Should you continue using HFS+?

Monterey currently supports two native macOS file systems for general use: Macintosh Extended (HFS+) and Apple File System (APFS). It’s common knowledge that HFS+ was developed primarily for use on hard disks, and APFS for solid-state drives. This article considers whether you should choose to continue using HFS+ or switch completely to APFS.

Being the more modern file system, APFS has many features that HFS+ lacks. Among these are volume snapshots, sharing of free space between volumes inside the same container/partition, improved reliability thanks to copy-on-write, and special file types such as clones and sparse files. The only significant feature of HFS+ lacking in APFS is support for directory hard links, but they are seldom used outside Time Machine backups, and Time Machine now backs up to APFS volumes using a better method in any case.

The most compelling argument for retaining HFS+ is on rotating hard disks, because APFS can result in severe fragmentation, most importantly in the file system metadata, so causing degraded performance; as SSDs don’t suffer those performance penalties, this could be a good reason for continuing to use HFS+ on hard disks, while switching SSDs to APFS.

That argument may hold good for storage which is in active use, such as boot disks and those containing working files, but appears less compelling in more static use, to contain relatively stable archives or backups in which there is limited turnover of files or data. Although objectively assessing the effects of fragmentation is fraught with difficulty, one basic question is whether there is any difference in performance between the file systems to begin with.


To assess this, I’ve measured read and write performance for a range of six modern hard disks, all of 2 TB capacity, and two SSDs, when running HFS+ and APFS in adjacent partitions. Each disk was formatted using Disk Utility in macOS 12.3.1. In that formatting, a single APFS container and volume were created, filling the whole disk. I then repartitioned each disk to shrink the APFS container to half the disk size, and added a second partition in HFS+, giving two volumes of equal size, one APFS and the other HFS+.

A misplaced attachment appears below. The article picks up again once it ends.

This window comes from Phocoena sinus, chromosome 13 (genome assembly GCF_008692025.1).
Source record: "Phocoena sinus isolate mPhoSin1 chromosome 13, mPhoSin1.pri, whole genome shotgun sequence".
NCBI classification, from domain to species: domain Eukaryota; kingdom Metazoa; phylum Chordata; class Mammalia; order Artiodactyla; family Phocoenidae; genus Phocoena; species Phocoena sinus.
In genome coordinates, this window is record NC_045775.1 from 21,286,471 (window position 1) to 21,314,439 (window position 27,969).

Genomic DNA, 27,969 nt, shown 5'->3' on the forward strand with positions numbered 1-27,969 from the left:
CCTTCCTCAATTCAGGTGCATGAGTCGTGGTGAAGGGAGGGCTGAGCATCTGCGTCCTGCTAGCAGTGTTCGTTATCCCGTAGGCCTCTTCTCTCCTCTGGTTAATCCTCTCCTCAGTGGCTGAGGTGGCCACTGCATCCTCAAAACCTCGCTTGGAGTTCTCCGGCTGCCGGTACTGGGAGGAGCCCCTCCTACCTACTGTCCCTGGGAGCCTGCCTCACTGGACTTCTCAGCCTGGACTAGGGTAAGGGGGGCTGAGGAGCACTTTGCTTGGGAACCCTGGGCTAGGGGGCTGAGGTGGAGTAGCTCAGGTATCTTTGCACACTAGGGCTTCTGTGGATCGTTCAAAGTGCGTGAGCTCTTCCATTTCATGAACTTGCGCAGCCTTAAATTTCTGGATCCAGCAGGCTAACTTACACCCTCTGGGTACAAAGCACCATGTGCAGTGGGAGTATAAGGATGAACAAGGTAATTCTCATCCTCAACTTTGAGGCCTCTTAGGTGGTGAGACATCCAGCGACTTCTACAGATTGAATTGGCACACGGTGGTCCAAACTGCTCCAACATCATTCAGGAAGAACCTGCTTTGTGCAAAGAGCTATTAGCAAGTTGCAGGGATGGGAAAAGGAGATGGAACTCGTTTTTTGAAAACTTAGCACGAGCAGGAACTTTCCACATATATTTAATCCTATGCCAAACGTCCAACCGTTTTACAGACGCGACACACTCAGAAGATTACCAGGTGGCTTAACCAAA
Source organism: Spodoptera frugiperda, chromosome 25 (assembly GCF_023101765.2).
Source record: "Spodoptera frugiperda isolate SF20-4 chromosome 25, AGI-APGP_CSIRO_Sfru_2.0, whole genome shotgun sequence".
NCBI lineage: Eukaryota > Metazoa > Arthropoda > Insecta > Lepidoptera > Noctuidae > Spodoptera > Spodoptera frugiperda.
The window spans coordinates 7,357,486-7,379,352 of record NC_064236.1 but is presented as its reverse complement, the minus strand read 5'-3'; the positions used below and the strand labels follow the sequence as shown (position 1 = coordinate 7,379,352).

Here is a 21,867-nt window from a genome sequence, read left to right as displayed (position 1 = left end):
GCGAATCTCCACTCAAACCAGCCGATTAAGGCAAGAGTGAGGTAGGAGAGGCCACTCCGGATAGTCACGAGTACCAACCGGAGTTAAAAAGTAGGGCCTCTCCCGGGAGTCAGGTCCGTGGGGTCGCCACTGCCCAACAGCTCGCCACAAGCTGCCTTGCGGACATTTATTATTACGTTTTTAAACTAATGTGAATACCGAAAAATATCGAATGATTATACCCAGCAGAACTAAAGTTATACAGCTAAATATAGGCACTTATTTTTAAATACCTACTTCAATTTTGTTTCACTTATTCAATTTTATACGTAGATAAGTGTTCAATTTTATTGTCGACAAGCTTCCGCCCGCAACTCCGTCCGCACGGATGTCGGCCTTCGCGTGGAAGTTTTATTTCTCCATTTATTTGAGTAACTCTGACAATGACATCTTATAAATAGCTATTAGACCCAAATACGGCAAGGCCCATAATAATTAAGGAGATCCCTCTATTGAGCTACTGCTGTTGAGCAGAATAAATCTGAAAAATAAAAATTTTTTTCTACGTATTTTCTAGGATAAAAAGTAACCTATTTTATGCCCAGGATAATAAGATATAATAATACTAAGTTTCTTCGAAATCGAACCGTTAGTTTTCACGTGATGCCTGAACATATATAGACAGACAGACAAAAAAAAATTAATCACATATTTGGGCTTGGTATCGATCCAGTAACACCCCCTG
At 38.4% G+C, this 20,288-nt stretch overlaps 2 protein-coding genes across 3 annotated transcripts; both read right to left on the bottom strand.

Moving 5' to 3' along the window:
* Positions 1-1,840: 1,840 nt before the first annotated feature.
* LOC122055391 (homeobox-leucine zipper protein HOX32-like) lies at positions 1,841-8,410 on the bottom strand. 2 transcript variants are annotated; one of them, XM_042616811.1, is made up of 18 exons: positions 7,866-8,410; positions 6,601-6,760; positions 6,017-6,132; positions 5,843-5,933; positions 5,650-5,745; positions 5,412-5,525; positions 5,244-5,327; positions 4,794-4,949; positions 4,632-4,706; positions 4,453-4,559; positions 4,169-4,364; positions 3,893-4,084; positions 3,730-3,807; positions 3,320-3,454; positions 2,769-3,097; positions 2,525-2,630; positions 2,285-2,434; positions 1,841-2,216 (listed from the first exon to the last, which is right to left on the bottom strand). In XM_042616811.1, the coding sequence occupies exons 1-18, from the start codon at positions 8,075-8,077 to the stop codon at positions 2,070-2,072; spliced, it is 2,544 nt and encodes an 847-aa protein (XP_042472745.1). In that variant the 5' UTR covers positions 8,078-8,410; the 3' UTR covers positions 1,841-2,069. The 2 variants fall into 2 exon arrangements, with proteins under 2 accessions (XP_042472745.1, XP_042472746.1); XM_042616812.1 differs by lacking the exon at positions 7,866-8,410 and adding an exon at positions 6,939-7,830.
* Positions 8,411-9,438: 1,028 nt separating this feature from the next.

Hard disks were connected to a Mac Studio Max using their manufacturer’s supported interface and supplied cable, most to a USB-A port. The two SSDs were connected using the same CalDigit TB4 cable to a TB4 port.

Transfer rates were then measured using Stibium 1.0 (55). For each disk, the sequence of measurements was:

  • write 160 test files (over 50 GB total) to the APFS volume,
  • write 160 test files to the HFS+ volume,
  • read 160 test files from the APFS volume,
  • read 160 test files from the HFS+ volume.

By alternating tests to the two volumes, chances of caching were minimised.

On one of the hard disks tested, the order of volume creation and testing was reversed, so that the disk was initially formatted in HFS+ with the APFS container being added afterwards. During testing, transfer rates for the HFS+ volume were measured before those for APFS.